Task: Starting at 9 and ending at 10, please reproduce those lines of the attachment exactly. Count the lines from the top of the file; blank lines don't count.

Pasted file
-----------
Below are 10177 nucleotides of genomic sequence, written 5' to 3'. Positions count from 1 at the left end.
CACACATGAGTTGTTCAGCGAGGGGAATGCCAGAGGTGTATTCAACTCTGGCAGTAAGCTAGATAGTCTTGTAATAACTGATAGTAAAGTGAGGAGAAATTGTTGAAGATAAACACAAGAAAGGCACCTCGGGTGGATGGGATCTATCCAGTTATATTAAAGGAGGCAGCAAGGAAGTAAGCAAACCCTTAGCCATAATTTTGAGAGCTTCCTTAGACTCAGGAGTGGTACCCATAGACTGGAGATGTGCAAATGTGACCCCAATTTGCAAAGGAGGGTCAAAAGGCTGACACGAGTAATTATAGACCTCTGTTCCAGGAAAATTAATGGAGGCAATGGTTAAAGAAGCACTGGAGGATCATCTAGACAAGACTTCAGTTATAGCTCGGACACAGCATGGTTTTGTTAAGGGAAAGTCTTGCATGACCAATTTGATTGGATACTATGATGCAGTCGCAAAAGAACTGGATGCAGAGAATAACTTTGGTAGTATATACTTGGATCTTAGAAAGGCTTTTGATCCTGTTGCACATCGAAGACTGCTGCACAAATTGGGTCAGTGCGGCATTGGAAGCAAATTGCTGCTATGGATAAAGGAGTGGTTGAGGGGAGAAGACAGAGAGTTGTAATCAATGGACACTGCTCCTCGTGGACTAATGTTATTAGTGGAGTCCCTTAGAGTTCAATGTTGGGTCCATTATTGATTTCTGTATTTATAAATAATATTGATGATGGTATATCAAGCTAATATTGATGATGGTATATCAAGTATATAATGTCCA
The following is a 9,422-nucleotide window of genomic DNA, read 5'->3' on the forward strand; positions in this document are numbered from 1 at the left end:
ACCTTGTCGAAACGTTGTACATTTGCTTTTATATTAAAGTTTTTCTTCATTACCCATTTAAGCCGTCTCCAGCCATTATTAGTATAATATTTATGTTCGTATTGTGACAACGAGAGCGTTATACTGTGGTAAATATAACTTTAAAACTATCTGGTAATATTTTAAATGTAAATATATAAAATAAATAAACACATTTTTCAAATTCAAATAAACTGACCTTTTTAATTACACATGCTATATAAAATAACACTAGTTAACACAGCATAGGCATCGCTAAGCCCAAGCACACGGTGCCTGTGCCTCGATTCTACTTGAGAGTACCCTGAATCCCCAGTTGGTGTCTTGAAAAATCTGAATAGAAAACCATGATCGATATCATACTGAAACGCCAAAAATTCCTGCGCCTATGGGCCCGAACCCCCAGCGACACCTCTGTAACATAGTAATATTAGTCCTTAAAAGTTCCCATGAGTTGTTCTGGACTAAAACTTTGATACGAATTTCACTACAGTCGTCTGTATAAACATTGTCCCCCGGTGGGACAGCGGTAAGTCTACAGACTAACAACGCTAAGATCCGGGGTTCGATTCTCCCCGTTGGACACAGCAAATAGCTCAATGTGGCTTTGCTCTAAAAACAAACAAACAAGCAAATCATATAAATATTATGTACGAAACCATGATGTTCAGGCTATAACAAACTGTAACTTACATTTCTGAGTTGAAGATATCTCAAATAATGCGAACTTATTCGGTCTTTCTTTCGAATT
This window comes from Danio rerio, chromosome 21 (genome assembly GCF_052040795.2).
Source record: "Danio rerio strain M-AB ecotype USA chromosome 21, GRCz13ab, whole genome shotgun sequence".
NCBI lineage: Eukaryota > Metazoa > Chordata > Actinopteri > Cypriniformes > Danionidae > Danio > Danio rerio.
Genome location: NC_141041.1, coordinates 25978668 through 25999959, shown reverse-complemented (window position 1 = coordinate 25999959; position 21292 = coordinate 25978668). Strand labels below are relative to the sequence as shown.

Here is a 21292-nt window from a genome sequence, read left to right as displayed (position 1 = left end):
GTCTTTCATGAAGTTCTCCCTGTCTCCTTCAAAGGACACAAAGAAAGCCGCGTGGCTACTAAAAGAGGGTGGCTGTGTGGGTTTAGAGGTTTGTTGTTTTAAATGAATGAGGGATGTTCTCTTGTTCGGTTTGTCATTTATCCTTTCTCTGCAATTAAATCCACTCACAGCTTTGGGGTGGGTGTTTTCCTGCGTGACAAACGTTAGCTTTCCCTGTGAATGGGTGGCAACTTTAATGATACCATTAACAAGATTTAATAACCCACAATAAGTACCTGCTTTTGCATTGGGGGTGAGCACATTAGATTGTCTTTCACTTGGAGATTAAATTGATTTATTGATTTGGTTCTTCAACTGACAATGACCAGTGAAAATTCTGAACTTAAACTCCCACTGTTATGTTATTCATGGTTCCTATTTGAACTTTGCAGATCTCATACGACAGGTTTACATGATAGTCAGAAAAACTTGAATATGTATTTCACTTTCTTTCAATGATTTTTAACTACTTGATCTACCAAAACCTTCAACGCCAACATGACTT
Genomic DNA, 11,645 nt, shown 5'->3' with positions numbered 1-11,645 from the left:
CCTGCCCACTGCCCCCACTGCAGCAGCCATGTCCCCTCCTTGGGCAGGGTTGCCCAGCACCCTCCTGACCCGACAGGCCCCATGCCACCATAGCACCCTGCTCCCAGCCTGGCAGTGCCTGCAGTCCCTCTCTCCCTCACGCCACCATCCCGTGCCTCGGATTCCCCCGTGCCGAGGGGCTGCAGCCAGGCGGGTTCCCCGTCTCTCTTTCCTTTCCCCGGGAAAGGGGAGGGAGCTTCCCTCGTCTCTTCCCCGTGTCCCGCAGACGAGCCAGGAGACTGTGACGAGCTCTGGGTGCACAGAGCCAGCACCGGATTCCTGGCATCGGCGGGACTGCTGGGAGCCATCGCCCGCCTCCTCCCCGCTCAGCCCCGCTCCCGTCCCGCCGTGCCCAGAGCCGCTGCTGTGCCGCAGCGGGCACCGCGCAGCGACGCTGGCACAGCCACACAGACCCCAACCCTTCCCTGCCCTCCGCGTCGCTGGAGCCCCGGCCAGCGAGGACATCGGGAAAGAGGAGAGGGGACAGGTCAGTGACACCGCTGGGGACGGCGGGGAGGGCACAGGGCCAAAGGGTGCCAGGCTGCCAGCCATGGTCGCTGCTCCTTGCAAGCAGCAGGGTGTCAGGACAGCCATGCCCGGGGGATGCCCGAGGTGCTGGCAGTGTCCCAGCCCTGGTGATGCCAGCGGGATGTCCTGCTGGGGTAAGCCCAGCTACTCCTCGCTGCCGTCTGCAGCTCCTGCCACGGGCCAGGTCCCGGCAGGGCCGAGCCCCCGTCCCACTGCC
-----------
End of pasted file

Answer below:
Here is a 21292-nt window from a genome sequence, read left to right as displayed (position 1 = left end):
GTCTTTCATGAAGTTCTCCCTGTCTCCTTCAAAGGACACAAAGAAAGCCGCGTGGCTACTAAAAGAGGGTGGCTGTGTGGGTTTAGAGGTTTGTTGTTTTAAATGAATGAGGGATGTTCTCTTGTTCGGTTTGTCATTTATCCTTTCTCTGCAATTAAATCCACTCACAGCTTTGGGGTGGGTGTTTTCCTGCGTGACAAACGTTAGCTTTCCCTGTGAATGGGTGGCAACTTTAATGATACCATTAACAAGATTTAATAACCCACAATAAGTACCTGCTTTTGCATTGGGGGTGAGCACATTAGATTGTCTTTCACTTGGAGATTAAATTGATTTATTGATTTGGTTCTTCAACTGACAATGACCAGTGAAAATTCTGAACTTAAACTCCCACTGTTATGTTATTCATGGTTCCTATTTGAACTTTGCAGATCTCATACGACAGGTTTACATGATAGTCAGAAAAACTTGAATATGTATTTCACTTTCTTTCAATGATTTTTAACTACTTGATCTACCAAAACCTTCAACGCCAACATGACTT